43

How can I quickly get signal name from its number? There is strsignal(), but I just want the name, e.g. SIGUSR1

In other words, if we have macros like SIGUSR1 -> 12 do we have anything like 12 -> SIGUSR1 ?

7
  • 3
    In my /usr/include/sys/signal.h, all of the signal names are just #defined constants. That means the preprocessor has already replaced them with constant integers by the time the compiler runs - the symbolic name doesn't exist as far as the program is concerned. What exactly are you trying to do here?
    – Carl Norum
    May 12, 2013 at 16:37
  • @CarlNorum, nothing special, just fancy output. I thought the actual names could be stored somewhere else so I could get them.
    – Mike Roll
    May 12, 2013 at 16:42
  • 1
    If you want "fancy output", isn't that exactly what strsignal is for?
    – Carl Norum
    May 12, 2013 at 16:43
  • 1
    Yeah it's fancy but not the way I want it :) Just curious, not an issue at all.
    – Mike Roll
    May 12, 2013 at 16:46
  • 3
    My strsignal man page says you can get the names directly from sys_signame.
    – Carl Norum
    May 12, 2013 at 16:48

5 Answers 5

29

My strsignal(3) man page says you can get the names directly from the sys_signame array. Here's a simple example program I wrote to test it:

#include <signal.h>
#include <string.h>
#include <stdio.h>
#include <stdlib.h>
#include <ctype.h>

void upcase(char *s)
{
    while (*s)
    {
        *s = toupper(*s);
        s++;        
    }
}

int main(void)
{    
    for (int sig = 1; sig < NSIG; sig++)
    {
        char *str = strdup(sys_signame[sig]);
        if (!str)
            return -1;

        upcase(str);
        printf("%2d -> SIG%s\n", sig, str);

        free(str);
    }

    return 0;
}

I think this program produces the output you're looking for:

$ ./example 
 1 -> SIGHUP
 2 -> SIGINT
 3 -> SIGQUIT
 4 -> SIGILL
 5 -> SIGTRAP
 6 -> SIGABRT
 7 -> SIGEMT
 8 -> SIGFPE
 9 -> SIGKILL
10 -> SIGBUS
11 -> SIGSEGV
12 -> SIGSYS
13 -> SIGPIPE
14 -> SIGALRM
15 -> SIGTERM
16 -> SIGURG
17 -> SIGSTOP
18 -> SIGTSTP
19 -> SIGCONT
20 -> SIGCHLD
21 -> SIGTTIN
22 -> SIGTTOU
23 -> SIGIO
24 -> SIGXCPU
25 -> SIGXFSZ
26 -> SIGVTALRM
27 -> SIGPROF
28 -> SIGWINCH
29 -> SIGINFO
30 -> SIGUSR1
31 -> SIGUSR2
3
  • 8
    Only strsignal seems to be defined by POSIX it seems, array declarations like sys_signame seem to be extension. May 12, 2013 at 20:53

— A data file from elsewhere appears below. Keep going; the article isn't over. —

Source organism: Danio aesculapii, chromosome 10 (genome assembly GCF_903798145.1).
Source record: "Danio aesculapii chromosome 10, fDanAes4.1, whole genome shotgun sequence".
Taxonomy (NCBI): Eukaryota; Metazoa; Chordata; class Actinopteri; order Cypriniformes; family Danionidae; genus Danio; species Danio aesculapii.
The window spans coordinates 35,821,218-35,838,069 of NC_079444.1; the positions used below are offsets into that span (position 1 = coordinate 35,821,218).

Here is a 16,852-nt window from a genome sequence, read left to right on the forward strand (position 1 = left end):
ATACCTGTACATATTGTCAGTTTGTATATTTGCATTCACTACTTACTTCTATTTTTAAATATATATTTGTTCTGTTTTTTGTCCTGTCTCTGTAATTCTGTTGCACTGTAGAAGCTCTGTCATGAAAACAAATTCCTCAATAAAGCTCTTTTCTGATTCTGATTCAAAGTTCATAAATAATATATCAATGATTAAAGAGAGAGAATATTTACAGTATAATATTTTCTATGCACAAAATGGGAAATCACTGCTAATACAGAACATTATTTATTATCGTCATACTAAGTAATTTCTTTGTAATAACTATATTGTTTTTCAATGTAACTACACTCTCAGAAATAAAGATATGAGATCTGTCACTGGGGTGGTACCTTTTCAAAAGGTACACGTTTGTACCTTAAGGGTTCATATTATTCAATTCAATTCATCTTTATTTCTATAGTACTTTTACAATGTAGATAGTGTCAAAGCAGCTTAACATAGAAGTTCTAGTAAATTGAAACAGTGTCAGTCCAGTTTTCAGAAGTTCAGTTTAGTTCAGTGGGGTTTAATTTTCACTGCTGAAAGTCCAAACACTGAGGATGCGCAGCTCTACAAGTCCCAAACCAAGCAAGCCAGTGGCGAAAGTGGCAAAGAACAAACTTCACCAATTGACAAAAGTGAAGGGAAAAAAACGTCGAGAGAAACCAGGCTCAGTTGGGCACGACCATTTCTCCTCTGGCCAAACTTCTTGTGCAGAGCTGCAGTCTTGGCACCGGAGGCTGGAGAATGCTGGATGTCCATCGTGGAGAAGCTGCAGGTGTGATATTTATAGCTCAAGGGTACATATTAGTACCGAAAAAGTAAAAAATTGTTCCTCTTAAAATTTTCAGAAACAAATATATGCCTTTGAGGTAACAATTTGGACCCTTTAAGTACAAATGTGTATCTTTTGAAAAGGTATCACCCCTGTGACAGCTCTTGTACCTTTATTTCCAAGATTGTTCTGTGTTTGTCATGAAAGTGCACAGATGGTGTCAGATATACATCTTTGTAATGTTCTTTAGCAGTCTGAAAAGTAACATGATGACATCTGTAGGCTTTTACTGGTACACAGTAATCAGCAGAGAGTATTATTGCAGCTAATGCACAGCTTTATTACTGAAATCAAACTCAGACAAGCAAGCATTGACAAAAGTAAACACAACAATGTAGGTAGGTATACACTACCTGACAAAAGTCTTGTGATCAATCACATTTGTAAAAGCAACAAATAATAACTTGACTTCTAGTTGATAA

• 2
    So this is perhaps an answer to the problem the OP has if he's on OS X, but not an answer to the question as it is formulated. May 13, 2013 at 6:24
  • 1
    ⁺¹, but note that array name was probably changed — it's sys_siglist.
    – Hi-Angel
    Oct 16, 2018 at 14:10
7

glib 2.32 (released on 2020-08-05) introduced the function sigabbrev_np(int). Since that version you cannot use sys_siglist[] anymore too.

From man strsignal:

The sigabbrev_np() function returns the abbreviated name of the signal, sig. For example, given the value SIGINT, it returns the string "INT".
[...]
sigdescr_np() and sigdabbrev_np() first appeared in glibc 2.32. Starting with version 2.32, the sys_siglist symbol is no longer exported by glibc.

And from the release notes:

The functions sigabbrev_np and sigdescr_np have been added. The sigabbrev_np returns the abbreviated signal name (e.g. "HUP" for SIGHUP) [...] both functions return NULL for an invalid signal number.

They should be used instead of sys_siglist or sys_sigabbrev and they are both thread and async-signal safe. These functions are GNU extensions.

3

As Jens Gustedt pointed out in comments years ago, sys_signame and sys_siglist are not portable.

Since this question is tagged [unix], you can most portably #ifdef your way to a mapping of names and numeric values specific to your environment. Something like:

//
//  const char * signame(int s)
//
//    return the name of the given signal number as a string,